When to Wear a Black Suit
It’s a misconception to think that wearing a black suit will make you look instantly enigmatic. Blame Hollywood for films such as The Matrix and Men in Black. A black suit is the go-to look for many men. But that doesn’t mean it should be for you, especially if you work in an office and care about looking good. The only occasions to wear a black suit are at funerals, weddings or formal events where it’s part of the dress-code. At all other times, it presents its wearer as someone who is insecure about their image and uncertain about what they want to express.
Black is very formal
Black is associated with a certain type of formality. Since historical times, a black suit has been worn to symbolise mourning, and to show respect to the deceased and their loved ones. It is also the appropriate colour for evening events that call for black tie or the even more formal, white tie. For only the most formal weddings will you see black, and probably as a tuxedo, such as the sleek Henrik Tuxedo. Avoid wearing a black suit to work - it’s much too severe and solemn. You’ll also do yourself a favour if you don’t wear a black suit to a job interview. It can make you look immature and cheap.
Black won’t make you look good
A black suit just doesn't flatter most men. Black absorbs other colours, and will wash out your complexion, unless you are a high-contrast individual (think: dark black hair and either dark or very pale skin). By wearing black, you risk looking waxen and pasty. If your goal is to look healthy, vibrant and assertive, try a navy or mid-gray.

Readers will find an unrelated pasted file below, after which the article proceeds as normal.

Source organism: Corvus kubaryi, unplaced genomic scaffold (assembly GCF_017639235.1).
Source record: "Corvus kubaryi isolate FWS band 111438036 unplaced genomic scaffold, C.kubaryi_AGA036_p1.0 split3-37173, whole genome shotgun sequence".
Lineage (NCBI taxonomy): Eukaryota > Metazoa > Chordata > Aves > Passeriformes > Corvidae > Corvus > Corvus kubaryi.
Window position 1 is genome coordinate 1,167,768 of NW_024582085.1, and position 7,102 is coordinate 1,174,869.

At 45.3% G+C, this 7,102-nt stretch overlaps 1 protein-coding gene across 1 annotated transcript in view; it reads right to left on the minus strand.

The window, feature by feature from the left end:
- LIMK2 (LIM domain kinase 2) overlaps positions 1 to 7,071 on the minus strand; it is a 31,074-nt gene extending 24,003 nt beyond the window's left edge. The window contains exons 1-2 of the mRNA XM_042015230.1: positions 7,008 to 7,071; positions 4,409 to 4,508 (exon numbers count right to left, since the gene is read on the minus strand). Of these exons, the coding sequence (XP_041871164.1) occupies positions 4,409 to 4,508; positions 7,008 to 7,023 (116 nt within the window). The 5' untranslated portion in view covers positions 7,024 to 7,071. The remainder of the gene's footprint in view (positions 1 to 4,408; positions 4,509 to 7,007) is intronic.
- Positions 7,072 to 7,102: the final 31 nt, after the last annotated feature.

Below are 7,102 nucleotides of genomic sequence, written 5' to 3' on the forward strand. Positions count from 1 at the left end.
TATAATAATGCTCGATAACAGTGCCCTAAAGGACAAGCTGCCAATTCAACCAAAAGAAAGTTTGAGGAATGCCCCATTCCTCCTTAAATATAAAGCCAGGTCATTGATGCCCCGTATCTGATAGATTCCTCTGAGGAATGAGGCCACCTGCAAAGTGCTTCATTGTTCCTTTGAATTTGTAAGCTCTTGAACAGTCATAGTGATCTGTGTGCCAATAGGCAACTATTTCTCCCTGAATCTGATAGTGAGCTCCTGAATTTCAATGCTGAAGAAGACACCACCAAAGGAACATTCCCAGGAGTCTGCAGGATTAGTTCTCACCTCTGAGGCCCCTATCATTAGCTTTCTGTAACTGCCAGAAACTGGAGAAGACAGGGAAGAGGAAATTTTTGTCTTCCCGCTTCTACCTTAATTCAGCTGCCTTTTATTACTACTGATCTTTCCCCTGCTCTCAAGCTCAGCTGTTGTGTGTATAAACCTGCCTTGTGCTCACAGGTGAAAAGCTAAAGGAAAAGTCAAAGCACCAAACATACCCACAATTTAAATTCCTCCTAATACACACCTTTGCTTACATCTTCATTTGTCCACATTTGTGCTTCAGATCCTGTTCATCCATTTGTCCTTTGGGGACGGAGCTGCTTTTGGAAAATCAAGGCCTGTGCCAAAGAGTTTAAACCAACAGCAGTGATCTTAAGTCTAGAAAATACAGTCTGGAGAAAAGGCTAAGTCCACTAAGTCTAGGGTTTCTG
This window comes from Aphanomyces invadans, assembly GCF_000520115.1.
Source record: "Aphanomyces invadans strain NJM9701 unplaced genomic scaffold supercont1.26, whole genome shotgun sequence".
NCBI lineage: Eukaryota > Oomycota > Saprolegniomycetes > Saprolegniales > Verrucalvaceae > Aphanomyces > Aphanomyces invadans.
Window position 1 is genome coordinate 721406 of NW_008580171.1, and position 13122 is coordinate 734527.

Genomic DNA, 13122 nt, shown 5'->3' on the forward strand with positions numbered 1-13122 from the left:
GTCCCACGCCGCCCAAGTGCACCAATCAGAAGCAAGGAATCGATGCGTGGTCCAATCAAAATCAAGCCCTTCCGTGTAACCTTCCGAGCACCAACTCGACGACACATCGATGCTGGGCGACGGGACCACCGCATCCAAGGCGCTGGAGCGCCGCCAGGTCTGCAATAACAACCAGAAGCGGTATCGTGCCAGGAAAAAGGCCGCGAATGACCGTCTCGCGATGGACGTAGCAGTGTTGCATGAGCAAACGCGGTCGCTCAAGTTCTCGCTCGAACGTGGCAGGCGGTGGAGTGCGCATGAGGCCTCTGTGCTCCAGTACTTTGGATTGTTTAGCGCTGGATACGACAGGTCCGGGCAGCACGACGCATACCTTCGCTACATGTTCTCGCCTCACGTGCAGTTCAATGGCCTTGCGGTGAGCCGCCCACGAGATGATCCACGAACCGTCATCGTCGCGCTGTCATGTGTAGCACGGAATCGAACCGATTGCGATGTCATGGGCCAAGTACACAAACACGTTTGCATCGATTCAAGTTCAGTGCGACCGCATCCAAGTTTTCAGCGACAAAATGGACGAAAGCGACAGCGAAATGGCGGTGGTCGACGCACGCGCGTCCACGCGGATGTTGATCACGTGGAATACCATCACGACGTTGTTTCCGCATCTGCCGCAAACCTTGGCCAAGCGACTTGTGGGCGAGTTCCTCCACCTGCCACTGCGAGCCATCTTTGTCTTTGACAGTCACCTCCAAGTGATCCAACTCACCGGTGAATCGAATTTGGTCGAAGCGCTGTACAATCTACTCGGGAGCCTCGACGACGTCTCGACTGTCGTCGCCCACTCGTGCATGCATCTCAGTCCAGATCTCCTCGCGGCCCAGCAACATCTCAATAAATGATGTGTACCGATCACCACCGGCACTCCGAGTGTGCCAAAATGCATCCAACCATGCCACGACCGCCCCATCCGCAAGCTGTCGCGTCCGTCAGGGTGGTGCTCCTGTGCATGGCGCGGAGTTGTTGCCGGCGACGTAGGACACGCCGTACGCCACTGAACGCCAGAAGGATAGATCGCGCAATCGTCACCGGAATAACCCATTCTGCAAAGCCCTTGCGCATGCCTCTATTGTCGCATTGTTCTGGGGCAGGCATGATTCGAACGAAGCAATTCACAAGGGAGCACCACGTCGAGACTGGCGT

Despite its claim to “versatility”, black is the least flexible suit colour to match shirts and ties to. Large swathes of black will overpower other colours being worn with it, such as pink, light blue or pastels. The only shirt that really looks good with a black suit is a white one, like the Alistair Premium White Twill. It will also be more difficult to mix and match your jackets and pants. Black is not easily combined with other shades of gray, and clashes unpleasantly with navy. What’s worse, trying to pair two blacks of a different material or weave will never work and will look discordant. An alternative to black is charcoal. Charcoal is easier to combine with other colours, and gives you a greater range of colours to express your individuality.
A black suit has its time and place at formal events and funerals. The colour black is flat and lifeless, and will do your complexion no favours. To look your best, pick a navy or dark charcoal. Better yet, come into a Joe Button showroom and we’ll show you a myriad of textures, patterns and colours to craft a custom-made suit that will speak volumes about your personality, and make you stand out at work.
Avoid looking like these immature folks!